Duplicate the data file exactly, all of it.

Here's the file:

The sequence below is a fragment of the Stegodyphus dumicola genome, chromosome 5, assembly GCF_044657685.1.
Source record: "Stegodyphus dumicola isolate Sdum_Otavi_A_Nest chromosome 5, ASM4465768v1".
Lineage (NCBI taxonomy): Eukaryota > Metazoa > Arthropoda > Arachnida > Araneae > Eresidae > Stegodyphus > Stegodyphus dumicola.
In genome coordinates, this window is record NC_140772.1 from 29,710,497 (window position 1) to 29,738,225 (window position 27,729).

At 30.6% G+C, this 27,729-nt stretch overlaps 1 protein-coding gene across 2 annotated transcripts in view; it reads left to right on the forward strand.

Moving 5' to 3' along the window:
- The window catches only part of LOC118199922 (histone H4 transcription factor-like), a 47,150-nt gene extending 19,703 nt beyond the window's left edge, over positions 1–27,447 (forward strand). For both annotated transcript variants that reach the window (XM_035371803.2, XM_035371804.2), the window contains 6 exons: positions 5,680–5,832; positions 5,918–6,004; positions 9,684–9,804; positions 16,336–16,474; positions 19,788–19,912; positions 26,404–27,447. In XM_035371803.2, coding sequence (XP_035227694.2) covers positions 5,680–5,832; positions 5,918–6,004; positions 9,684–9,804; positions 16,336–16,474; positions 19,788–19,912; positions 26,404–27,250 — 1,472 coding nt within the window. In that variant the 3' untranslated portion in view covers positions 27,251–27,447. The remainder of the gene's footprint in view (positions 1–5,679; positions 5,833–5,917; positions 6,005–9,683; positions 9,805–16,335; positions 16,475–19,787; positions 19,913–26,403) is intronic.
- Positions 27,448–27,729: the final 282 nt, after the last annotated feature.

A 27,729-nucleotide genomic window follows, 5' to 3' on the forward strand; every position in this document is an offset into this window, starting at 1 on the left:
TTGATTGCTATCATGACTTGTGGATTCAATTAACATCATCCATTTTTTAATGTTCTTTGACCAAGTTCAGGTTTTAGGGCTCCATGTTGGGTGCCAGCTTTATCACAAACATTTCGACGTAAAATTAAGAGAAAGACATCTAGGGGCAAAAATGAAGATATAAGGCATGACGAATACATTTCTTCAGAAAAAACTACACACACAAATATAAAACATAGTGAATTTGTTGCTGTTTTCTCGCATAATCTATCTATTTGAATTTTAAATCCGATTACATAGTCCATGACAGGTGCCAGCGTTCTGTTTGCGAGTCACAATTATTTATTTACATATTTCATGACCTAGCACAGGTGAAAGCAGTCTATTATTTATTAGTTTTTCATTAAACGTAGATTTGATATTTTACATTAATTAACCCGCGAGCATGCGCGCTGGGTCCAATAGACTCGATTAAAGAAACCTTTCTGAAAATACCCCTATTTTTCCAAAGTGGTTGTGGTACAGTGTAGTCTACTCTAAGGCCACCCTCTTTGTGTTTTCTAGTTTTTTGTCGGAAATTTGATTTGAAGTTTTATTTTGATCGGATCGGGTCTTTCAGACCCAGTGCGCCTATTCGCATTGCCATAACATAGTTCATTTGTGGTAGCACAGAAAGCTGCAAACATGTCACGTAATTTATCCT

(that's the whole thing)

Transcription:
The sequence below is a fragment of the Stegodyphus dumicola genome, chromosome 5, assembly GCF_044657685.1.
Source record: "Stegodyphus dumicola isolate Sdum_Otavi_A_Nest chromosome 5, ASM4465768v1".
Lineage (NCBI taxonomy): Eukaryota > Metazoa > Arthropoda > Arachnida > Araneae > Eresidae > Stegodyphus > Stegodyphus dumicola.
In genome coordinates, this window is record NC_140772.1 from 29,710,497 (window position 1) to 29,738,225 (window position 27,729).

At 30.6% G+C, this 27,729-nt stretch overlaps 1 protein-coding gene across 2 annotated transcripts in view; it reads left to right on the forward strand.

Moving 5' to 3' along the window:
- The window catches only part of LOC118199922 (histone H4 transcription factor-like), a 47,150-nt gene extending 19,703 nt beyond the window's left edge, over positions 1–27,447 (forward strand). For both annotated transcript variants that reach the window (XM_035371803.2, XM_035371804.2), the window contains 6 exons: positions 5,680–5,832; positions 5,918–6,004; positions 9,684–9,804; positions 16,336–16,474; positions 19,788–19,912; positions 26,404–27,447. In XM_035371803.2, coding sequence (XP_035227694.2) covers positions 5,680–5,832; positions 5,918–6,004; positions 9,684–9,804; positions 16,336–16,474; positions 19,788–19,912; positions 26,404–27,250 — 1,472 coding nt within the window. In that variant the 3' untranslated portion in view covers positions 27,251–27,447. The remainder of the gene's footprint in view (positions 1–5,679; positions 5,833–5,917; positions 6,005–9,683; positions 9,805–16,335; positions 16,475–19,787; positions 19,913–26,403) is intronic.
- Positions 27,448–27,729: the final 282 nt, after the last annotated feature.

A 27,729-nucleotide genomic window follows, 5' to 3' on the forward strand; every position in this document is an offset into this window, starting at 1 on the left:
TTGATTGCTATCATGACTTGTGGATTCAATTAACATCATCCATTTTTTAATGTTCTTTGACCAAGTTCAGGTTTTAGGGCTCCATGTTGGGTGCCAGCTTTATCACAAACATTTCGACGTAAAATTAAGAGAAAGACATCTAGGGGCAAAAATGAAGATATAAGGCATGACGAATACATTTCTTCAGAAAAAACTACACACACAAATATAAAACATAGTGAATTTGTTGCTGTTTTCTCGCATAATCTATCTATTTGAATTTTAAATCCGATTACATAGTCCATGACAGGTGCCAGCGTTCTGTTTGCGAGTCACAATTATTTATTTACATATTTCATGACCTAGCACAGGTGAAAGCAGTCTATTATTTATTAGTTTTTCATTAAACGTAGATTTGATATTTTACATTAATTAACCCGCGAGCATGCGCGCTGGGTCCAATAGACTCGATTAAAGAAACCTTTCTGAAAATACCCCTATTTTTCCAAAGTGGTTGTGGTACAGTGTAGTCTACTCTAAGGCCACCCTCTTTGTGTTTTCTAGTTTTTTGTCGGAAATTTGATTTGAAGTTTTATTTTGATCGGATCGGGTCTTTCAGACCCAGTGCGCCTATTCGCATTGCCATAACATAGTTCATTTGTGGTAGCACAGAAAGCTGCAAACATGTCACGTAATTTATCCT